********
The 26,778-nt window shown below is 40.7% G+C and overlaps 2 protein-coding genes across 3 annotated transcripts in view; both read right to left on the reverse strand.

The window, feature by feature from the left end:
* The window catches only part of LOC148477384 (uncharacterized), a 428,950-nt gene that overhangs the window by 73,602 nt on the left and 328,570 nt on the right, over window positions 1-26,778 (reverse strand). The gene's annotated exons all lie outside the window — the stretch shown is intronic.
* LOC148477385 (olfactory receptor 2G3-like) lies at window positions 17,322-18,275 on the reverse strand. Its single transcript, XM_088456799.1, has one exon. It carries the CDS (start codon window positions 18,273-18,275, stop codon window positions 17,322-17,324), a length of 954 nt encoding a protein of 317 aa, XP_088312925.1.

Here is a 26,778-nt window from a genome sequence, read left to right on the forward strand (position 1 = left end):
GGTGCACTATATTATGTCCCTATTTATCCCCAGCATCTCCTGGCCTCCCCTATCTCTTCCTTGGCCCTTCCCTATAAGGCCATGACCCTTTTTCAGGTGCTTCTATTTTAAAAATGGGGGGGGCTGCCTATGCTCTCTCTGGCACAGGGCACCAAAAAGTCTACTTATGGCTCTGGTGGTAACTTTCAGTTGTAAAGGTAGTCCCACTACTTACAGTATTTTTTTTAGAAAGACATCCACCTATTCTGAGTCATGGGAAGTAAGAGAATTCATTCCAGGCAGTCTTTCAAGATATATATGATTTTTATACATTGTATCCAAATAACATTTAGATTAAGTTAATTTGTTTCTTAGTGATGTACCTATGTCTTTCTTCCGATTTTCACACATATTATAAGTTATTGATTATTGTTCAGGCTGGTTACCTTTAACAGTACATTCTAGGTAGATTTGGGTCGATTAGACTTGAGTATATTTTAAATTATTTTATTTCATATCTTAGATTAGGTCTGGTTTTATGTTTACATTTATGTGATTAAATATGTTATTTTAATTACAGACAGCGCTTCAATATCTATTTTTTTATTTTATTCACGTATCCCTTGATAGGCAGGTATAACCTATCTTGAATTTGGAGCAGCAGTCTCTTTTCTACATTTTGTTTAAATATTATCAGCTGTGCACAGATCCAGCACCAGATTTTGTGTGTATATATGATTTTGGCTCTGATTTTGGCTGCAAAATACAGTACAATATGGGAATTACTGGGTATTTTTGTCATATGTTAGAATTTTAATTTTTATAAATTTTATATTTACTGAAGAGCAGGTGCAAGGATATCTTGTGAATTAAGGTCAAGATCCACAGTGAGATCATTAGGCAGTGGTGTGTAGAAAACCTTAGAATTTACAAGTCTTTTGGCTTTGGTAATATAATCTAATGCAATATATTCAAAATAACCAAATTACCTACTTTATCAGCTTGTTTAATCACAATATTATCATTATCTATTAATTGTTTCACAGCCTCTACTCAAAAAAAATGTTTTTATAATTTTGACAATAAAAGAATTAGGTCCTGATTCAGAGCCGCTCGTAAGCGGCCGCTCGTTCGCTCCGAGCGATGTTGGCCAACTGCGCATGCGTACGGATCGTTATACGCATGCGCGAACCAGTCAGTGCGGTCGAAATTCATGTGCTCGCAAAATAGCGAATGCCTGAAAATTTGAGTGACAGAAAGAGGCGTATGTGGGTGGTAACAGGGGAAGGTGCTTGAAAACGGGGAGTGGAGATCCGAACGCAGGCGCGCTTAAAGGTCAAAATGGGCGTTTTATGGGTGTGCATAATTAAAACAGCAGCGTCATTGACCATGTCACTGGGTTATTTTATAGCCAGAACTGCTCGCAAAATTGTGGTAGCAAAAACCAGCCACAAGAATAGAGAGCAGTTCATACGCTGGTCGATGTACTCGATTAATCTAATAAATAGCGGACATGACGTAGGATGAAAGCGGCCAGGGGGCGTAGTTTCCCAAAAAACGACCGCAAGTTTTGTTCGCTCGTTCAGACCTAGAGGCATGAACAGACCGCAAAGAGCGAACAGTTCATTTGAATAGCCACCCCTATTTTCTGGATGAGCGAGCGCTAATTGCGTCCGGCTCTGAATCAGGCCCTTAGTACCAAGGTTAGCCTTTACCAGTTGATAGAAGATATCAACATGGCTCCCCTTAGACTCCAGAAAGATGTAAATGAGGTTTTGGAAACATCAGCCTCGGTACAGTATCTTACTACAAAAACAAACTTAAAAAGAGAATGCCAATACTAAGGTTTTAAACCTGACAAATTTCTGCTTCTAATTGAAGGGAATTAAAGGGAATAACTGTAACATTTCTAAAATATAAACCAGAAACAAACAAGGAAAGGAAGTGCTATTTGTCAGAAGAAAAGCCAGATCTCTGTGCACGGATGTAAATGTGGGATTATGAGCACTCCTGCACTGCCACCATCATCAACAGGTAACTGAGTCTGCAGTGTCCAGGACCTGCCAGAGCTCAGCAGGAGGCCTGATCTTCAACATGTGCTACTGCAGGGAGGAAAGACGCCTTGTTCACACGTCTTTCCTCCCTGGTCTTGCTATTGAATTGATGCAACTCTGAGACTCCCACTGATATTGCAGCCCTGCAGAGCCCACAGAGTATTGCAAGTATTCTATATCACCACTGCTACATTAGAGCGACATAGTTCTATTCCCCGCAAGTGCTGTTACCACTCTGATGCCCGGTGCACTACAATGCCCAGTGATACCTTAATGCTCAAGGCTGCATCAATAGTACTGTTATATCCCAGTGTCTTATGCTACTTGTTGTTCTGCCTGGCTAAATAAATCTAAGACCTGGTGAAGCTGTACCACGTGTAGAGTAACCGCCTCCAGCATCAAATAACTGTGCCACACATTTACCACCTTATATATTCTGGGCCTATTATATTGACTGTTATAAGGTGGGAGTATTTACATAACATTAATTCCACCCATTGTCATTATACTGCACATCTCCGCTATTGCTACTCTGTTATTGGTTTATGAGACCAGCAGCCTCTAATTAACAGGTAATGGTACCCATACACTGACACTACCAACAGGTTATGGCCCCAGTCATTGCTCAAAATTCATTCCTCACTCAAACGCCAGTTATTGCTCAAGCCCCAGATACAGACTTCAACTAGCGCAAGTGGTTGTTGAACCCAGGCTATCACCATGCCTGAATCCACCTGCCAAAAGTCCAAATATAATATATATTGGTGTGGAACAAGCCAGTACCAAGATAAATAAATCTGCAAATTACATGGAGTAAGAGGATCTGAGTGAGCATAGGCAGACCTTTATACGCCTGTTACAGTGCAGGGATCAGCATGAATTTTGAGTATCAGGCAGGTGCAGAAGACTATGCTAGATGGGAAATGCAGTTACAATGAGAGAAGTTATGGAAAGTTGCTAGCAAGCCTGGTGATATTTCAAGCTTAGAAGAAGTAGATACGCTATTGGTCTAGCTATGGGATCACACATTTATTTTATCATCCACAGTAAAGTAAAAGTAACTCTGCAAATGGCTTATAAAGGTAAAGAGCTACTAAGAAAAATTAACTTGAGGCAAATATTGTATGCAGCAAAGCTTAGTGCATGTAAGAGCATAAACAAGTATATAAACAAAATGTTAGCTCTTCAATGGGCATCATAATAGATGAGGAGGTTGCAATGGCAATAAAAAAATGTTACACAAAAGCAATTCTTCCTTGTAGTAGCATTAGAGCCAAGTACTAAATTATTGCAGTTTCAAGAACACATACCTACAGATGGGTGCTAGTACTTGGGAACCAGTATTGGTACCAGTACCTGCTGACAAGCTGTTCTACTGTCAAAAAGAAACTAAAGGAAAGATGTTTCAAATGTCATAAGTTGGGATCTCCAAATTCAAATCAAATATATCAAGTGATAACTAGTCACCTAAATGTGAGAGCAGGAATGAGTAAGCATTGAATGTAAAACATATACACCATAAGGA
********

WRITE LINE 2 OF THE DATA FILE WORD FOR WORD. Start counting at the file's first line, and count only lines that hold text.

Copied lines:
The window, feature by feature from the left end: